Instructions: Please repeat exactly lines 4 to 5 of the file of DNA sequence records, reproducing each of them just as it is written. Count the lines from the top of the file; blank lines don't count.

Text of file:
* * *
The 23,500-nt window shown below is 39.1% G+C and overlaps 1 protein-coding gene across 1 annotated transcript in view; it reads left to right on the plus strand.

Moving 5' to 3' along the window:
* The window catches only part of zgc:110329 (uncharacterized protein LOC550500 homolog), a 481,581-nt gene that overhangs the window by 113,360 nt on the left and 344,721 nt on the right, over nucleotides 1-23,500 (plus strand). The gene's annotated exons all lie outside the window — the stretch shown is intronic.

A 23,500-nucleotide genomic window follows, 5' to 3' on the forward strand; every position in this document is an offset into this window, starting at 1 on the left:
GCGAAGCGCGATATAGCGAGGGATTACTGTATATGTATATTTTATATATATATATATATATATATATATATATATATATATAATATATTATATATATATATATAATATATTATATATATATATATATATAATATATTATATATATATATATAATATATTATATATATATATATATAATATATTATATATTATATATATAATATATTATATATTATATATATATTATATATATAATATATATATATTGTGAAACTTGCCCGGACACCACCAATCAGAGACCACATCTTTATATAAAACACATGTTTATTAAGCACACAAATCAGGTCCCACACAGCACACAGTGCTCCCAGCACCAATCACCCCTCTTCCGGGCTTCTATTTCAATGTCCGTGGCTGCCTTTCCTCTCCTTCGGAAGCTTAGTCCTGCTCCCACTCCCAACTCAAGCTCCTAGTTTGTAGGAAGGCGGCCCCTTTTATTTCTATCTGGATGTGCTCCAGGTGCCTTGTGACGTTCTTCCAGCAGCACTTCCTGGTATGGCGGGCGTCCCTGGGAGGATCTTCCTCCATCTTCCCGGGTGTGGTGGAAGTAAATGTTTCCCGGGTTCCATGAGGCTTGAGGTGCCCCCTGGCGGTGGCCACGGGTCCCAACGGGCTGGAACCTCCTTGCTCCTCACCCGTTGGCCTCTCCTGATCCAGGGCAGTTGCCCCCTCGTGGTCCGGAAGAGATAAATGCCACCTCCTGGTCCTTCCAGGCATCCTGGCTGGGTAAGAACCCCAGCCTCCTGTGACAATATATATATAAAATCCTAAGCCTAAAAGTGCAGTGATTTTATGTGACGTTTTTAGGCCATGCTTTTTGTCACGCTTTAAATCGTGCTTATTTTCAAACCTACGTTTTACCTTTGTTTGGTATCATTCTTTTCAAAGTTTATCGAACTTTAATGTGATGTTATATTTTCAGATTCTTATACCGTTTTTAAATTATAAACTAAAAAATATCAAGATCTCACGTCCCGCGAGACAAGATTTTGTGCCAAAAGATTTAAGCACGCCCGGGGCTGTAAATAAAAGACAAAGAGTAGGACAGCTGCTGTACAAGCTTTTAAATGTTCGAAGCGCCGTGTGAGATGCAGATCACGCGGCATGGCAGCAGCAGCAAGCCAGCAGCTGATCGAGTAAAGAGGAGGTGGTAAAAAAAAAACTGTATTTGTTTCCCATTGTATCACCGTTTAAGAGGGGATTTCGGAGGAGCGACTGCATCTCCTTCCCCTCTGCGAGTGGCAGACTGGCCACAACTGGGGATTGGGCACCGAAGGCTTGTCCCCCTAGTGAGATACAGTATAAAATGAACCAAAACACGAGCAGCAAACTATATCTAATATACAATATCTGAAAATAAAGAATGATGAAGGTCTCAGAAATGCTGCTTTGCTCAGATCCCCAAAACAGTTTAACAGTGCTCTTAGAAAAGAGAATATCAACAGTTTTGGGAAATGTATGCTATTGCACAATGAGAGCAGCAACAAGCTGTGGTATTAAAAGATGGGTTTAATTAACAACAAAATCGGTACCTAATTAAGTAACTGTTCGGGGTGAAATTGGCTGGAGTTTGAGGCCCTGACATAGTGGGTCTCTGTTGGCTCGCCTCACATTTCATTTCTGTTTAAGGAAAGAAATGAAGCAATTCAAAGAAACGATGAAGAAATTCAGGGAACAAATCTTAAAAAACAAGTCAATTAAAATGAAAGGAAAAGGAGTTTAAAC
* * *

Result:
A 23,500-nucleotide genomic window follows, 5' to 3' on the forward strand; every position in this document is an offset into this window, starting at 1 on the left:
GCGAAGCGCGATATAGCGAGGGATTACTGTATATGTATATTTTATATATATATATATATATATATATATATATATATATATAATATATTATATATATATATATAATATATTATATATATATATATATATAATATATTATATATATATATATAATATATTATATATATATATATATAATATATTATATATTATATATATAATATATTATATATTATATATATATTATATATATAATATATATATATTGTGAAACTTGCCCGGACACCACCAATCAGAGACCACATCTTTATATAAAACACATGTTTATTAAGCACACAAATCAGGTCCCACACAGCACACAGTGCTCCCAGCACCAATCACCCCTCTTCCGGGCTTCTATTTCAATGTCCGTGGCTGCCTTTCCTCTCCTTCGGAAGCTTAGTCCTGCTCCCACTCCCAACTCAAGCTCCTAGTTTGTAGGAAGGCGGCCCCTTTTATTTCTATCTGGATGTGCTCCAGGTGCCTTGTGACGTTCTTCCAGCAGCACTTCCTGGTATGGCGGGCGTCCCTGGGAGGATCTTCCTCCATCTTCCCGGGTGTGGTGGAAGTAAATGTTTCCCGGGTTCCATGAGGCTTGAGGTGCCCCCTGGCGGTGGCCACGGGTCCCAACGGGCTGGAACCTCCTTGCTCCTCACCCGTTGGCCTCTCCTGATCCAGGGCAGTTGCCCCCTCGTGGTCCGGAAGAGATAAATGCCACCTCCTGGTCCTTCCAGGCATCCTGGCTGGGTAAGAACCCCAGCCTCCTGTGACAATATATATATAAAATCCTAAGCCTAAAAGTGCAGTGATTTTATGTGACGTTTTTAGGCCATGCTTTTTGTCACGCTTTAAATCGTGCTTATTTTCAAACCTACGTTTTACCTTTGTTTGGTATCATTCTTTTCAAAGTTTATCGAACTTTAATGTGATGTTATATTTTCAGATTCTTATACCGTTTTTAAATTATAAACTAAAAAATATCAAGATCTCACGTCCCGCGAGACAAGATTTTGTGCCAAAAGATTTAAGCACGCCCGGGGCTGTAAATAAAAGACAAAGAGTAGGACAGCTGCTGTACAAGCTTTTAAATGTTCGAAGCGCCGTGTGAGATGCAGATCACGCGGCATGGCAGCAGCAGCAAGCCAGCAGCTGATCGAGTAAAGAGGAGGTGGTAAAAAAAAAACTGTATTTGTTTCCCATTGTATCACCGTTTAAGAGGGGATTTCGGAGGAGCGACTGCATCTCCTTCCCCTCTGCGAGTGGCAGACTGGCCACAACTGGGGATTGGGCACCGAAGGCTTGTCCCCCTAGTGAGATACAGTATAAAATGAACCAAAACACGAGCAGCAAACTATATCTAATATACAATATCTGAAAATAAAGAATGATGAAGGTCTCAGAAATGCTGCTTTGCTCAGATCCCCAAAACAGTTTAACAGTGCTCTTAGAAAAGAGAATATCAACAGTTTTGGGAAATGTATGCTATTGCACAATGAGAGCAGCAACAAGCTGTGGTATTAAAAGATGGGTTTAATTAACAACAAAATCGGTACCTAATTAAGTAACTGTTCGGGGTGAAATTGGCTGGAGTTTGAGGCCCTGACATAGTGGGTCTCTGTTGGCTCGCCTCACATTTCATTTCTGTTTAAGGAAAGAAATGAAGCAATTCAAAGAAACGATGAAGAAATTCAGGGAACAAATCTTAAAAAACAAGTCAATTAAAATGAAAGGAAAAGGAGTTTAAAC